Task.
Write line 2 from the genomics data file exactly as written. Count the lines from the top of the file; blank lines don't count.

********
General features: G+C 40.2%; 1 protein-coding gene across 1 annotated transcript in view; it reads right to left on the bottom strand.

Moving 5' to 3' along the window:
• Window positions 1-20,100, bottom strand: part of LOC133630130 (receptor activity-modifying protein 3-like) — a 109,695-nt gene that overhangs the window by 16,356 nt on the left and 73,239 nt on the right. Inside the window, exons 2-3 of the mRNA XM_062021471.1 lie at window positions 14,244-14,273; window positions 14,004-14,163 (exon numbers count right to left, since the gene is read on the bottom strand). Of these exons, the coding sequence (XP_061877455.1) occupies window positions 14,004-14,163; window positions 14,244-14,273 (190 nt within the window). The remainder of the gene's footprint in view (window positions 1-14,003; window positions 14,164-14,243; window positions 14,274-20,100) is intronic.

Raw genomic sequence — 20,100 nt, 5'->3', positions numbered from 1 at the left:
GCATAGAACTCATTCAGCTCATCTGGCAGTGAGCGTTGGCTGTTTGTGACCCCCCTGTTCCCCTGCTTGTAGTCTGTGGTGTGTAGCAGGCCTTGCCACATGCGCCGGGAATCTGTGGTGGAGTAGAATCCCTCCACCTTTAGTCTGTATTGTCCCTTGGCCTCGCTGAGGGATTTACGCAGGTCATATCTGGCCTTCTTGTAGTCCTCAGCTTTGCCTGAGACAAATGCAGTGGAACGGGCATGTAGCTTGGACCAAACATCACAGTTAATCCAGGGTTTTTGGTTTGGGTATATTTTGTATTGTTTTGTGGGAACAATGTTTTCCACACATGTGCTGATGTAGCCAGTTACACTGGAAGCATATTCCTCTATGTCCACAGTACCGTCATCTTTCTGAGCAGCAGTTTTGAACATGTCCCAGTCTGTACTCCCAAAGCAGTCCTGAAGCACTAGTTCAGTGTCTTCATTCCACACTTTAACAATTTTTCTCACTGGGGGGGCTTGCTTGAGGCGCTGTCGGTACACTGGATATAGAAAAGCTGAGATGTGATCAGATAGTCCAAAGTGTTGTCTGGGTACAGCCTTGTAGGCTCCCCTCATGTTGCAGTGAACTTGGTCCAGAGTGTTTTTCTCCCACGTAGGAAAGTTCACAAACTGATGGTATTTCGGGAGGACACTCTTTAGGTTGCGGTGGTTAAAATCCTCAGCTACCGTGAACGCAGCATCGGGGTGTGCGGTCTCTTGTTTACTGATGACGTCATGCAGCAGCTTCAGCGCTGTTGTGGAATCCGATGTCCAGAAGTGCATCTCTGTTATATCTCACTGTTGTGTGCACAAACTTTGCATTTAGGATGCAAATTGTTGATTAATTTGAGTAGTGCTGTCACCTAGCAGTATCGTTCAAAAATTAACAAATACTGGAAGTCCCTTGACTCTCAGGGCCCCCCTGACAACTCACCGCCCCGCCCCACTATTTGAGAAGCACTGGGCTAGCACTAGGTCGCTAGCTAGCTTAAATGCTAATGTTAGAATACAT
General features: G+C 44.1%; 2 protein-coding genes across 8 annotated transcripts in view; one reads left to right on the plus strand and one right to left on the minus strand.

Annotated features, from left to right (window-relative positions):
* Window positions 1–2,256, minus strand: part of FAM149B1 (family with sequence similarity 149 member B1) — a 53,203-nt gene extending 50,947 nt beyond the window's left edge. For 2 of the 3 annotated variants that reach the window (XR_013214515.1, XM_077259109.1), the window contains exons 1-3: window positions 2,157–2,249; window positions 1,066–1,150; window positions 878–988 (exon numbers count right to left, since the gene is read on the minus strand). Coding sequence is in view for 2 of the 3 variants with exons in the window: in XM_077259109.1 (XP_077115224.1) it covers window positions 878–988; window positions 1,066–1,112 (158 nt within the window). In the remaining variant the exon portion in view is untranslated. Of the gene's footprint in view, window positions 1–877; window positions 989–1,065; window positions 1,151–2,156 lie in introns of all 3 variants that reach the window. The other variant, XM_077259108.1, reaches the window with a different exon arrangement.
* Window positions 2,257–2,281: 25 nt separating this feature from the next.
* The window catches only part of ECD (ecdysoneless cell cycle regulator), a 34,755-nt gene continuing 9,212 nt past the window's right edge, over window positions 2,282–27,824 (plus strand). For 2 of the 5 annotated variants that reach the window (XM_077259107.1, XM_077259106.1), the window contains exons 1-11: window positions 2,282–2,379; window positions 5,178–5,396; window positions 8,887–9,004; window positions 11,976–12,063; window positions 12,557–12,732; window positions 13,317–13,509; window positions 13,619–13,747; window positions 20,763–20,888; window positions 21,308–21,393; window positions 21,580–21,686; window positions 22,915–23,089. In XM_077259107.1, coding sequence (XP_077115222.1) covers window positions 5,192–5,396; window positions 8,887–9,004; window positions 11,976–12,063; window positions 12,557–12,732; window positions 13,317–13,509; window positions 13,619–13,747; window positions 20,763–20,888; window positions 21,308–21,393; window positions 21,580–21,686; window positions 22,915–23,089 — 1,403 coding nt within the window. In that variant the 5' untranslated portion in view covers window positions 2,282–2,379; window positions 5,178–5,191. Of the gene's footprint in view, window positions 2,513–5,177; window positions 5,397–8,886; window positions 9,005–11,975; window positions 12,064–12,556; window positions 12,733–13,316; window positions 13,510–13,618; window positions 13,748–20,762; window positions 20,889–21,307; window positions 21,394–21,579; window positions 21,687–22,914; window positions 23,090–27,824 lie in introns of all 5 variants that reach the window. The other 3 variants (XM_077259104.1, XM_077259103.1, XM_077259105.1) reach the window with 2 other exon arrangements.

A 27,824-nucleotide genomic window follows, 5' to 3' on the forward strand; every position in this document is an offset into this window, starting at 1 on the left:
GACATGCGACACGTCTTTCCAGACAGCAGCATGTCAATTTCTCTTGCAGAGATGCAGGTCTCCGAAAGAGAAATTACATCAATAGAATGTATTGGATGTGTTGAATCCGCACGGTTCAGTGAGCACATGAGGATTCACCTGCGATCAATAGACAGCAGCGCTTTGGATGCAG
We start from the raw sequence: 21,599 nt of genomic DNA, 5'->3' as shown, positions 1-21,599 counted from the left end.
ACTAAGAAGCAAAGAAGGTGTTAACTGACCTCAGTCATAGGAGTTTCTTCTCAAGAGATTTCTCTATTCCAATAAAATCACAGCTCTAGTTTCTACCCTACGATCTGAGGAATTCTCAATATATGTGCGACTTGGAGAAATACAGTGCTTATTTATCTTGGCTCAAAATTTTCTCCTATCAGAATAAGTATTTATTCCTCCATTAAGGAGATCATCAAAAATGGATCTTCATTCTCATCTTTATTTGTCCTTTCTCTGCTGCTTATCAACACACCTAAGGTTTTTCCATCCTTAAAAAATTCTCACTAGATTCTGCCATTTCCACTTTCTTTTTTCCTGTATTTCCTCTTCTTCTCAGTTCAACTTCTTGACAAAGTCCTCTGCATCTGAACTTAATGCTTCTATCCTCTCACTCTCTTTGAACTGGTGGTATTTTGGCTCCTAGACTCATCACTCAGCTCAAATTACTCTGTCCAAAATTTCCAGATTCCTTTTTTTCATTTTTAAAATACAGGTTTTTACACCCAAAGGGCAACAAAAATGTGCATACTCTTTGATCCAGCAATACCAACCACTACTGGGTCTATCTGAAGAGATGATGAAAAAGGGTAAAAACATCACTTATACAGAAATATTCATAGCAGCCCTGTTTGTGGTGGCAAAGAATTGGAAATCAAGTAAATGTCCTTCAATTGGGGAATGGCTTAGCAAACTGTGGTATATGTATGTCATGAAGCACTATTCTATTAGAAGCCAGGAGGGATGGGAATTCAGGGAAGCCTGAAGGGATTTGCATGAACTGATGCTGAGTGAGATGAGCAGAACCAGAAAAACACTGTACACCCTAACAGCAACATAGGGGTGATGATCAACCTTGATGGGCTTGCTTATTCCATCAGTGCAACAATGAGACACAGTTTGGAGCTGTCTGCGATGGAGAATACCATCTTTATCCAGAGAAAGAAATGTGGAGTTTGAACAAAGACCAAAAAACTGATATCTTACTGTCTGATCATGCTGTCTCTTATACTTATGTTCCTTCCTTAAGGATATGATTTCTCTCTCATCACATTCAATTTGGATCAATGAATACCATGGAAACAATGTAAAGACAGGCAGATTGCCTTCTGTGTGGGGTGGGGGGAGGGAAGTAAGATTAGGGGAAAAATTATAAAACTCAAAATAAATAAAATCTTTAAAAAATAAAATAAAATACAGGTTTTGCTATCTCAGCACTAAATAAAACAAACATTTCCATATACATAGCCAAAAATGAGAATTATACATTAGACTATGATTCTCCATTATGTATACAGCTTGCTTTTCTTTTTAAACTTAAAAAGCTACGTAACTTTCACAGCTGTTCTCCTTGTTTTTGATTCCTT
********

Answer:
Moving 5' to 3' along the window: